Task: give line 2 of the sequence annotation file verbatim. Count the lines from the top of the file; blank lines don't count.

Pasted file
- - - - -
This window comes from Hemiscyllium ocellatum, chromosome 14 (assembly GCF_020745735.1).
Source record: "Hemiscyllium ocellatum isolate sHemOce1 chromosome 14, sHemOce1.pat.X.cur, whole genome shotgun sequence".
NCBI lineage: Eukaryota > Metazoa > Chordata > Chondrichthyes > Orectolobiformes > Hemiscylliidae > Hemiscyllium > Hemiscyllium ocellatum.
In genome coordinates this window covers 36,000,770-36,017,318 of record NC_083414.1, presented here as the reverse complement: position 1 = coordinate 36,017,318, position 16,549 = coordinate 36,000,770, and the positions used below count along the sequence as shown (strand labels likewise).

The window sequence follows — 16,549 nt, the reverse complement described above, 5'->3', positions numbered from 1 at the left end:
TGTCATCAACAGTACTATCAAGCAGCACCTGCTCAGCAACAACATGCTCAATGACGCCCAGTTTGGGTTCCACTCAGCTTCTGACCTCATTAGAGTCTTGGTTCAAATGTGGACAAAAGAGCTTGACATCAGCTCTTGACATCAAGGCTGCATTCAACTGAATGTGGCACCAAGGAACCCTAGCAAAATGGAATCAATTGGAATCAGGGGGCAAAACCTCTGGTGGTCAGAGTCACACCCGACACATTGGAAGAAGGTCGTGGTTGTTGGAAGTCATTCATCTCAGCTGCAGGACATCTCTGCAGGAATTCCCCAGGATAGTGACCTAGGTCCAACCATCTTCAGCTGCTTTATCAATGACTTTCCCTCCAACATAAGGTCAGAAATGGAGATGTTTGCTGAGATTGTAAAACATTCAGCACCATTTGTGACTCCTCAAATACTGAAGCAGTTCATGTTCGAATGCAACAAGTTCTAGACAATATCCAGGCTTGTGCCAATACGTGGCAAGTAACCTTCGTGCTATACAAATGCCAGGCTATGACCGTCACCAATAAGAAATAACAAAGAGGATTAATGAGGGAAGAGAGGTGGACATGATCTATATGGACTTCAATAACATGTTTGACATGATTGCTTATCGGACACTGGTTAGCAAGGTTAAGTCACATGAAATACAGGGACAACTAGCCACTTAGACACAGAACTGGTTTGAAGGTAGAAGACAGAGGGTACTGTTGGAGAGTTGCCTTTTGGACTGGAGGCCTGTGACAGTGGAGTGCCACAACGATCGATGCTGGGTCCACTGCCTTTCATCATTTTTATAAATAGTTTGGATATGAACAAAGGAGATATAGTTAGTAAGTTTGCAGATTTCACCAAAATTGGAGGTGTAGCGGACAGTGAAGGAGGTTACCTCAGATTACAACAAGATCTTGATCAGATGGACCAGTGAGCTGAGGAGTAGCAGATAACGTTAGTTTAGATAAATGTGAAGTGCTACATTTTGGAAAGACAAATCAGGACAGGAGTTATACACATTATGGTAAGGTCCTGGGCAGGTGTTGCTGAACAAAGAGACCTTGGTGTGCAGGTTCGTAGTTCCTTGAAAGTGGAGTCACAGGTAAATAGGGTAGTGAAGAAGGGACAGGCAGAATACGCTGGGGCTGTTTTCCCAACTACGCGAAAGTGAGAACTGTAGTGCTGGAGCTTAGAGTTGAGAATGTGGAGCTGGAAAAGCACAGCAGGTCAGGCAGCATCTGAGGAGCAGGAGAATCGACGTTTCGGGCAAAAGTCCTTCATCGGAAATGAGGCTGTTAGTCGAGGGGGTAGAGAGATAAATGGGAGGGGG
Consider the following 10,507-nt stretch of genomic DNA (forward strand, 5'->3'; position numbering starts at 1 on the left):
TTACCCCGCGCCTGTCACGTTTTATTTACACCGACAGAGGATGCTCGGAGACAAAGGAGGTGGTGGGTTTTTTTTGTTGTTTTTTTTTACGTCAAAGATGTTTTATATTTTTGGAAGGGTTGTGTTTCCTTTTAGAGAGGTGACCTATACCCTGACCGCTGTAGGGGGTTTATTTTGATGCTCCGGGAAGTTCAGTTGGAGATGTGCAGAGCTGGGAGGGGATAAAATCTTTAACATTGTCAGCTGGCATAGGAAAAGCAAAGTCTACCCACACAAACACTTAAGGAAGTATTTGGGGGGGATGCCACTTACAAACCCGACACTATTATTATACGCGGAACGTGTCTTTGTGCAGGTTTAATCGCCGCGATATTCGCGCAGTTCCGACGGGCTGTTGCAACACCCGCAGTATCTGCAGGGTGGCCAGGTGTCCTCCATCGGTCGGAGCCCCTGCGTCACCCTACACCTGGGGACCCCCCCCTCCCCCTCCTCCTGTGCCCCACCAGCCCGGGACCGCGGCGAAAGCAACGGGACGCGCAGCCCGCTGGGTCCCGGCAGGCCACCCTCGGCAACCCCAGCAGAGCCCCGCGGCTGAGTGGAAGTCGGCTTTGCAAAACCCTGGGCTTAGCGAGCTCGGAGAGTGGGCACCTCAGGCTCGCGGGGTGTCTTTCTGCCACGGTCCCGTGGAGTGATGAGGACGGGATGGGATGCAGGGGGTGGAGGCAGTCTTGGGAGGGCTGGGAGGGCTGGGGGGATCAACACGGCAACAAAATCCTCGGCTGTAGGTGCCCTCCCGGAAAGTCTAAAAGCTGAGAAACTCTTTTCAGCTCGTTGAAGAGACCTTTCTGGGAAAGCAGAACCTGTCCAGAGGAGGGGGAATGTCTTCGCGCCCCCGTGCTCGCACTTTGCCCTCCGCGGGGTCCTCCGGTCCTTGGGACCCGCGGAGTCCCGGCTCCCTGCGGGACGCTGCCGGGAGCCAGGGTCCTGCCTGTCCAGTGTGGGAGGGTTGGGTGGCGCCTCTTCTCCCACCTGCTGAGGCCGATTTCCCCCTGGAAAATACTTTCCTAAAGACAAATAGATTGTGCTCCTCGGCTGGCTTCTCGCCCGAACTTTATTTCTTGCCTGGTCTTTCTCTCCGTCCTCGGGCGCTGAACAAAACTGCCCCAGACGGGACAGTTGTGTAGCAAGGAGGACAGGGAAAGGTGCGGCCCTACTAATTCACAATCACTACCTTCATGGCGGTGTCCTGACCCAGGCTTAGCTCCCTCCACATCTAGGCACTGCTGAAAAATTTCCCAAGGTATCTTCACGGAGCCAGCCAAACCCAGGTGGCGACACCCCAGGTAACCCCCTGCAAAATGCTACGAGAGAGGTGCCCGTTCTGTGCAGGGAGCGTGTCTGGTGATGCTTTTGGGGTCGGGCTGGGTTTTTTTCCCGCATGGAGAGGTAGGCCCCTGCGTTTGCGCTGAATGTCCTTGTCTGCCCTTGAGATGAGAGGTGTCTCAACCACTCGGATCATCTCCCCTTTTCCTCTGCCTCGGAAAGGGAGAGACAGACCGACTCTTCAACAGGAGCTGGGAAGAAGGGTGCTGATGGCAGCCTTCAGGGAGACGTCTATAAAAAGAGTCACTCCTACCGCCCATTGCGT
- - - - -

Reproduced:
Source record: "Hemiscyllium ocellatum isolate sHemOce1 chromosome 14, sHemOce1.pat.X.cur, whole genome shotgun sequence".